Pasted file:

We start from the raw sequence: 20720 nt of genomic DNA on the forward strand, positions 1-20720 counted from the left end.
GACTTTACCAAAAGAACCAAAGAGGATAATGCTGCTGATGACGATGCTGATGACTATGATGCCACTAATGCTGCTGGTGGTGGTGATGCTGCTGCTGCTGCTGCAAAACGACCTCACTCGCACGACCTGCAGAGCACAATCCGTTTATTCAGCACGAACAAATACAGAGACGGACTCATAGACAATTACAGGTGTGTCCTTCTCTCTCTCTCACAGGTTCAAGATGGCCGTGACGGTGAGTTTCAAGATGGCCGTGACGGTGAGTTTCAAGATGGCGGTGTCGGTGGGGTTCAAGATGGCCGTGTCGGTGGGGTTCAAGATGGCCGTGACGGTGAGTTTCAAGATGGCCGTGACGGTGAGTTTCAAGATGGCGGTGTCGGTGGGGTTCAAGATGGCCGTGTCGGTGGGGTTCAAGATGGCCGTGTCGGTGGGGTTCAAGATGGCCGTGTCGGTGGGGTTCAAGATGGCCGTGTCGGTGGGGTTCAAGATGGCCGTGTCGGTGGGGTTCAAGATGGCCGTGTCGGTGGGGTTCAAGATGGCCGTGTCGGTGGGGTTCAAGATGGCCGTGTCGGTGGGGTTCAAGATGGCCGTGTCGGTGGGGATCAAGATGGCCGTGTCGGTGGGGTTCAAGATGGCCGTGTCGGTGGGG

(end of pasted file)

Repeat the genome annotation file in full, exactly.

We start from the raw sequence: 20720 nt of genomic DNA on the forward strand, positions 1-20720 counted from the left end.
GACTTTACCAAAAGAACCAAAGAGGATAATGCTGCTGATGACGATGCTGATGACTATGATGCCACTAATGCTGCTGGTGGTGGTGATGCTGCTGCTGCTGCTGCAAAACGACCTCACTCGCACGACCTGCAGAGCACAATCCGTTTATTCAGCACGAACAAATACAGAGACGGACTCATAGACAATTACAGGTGTGTCCTTCTCTCTCTCTCACAGGTTCAAGATGGCCGTGACGGTGAGTTTCAAGATGGCCGTGACGGTGAGTTTCAAGATGGCGGTGTCGGTGGGGTTCAAGATGGCCGTGTCGGTGGGGTTCAAGATGGCCGTGACGGTGAGTTTCAAGATGGCCGTGACGGTGAGTTTCAAGATGGCGGTGTCGGTGGGGTTCAAGATGGCCGTGTCGGTGGGGTTCAAGATGGCCGTGTCGGTGGGGTTCAAGATGGCCGTGTCGGTGGGGTTCAAGATGGCCGTGTCGGTGGGGTTCAAGATGGCCGTGTCGGTGGGGTTCAAGATGGCCGTGTCGGTGGGGTTCAAGATGGCCGTGTCGGTGGGGTTCAAGATGGCCGTGTCGGTGGGGTTCAAGATGGCCGTGTCGGTGGGGATCAAGATGGCCGTGTCGGTGGGGTTCAAGATGGCCGTGTCGGTGGGG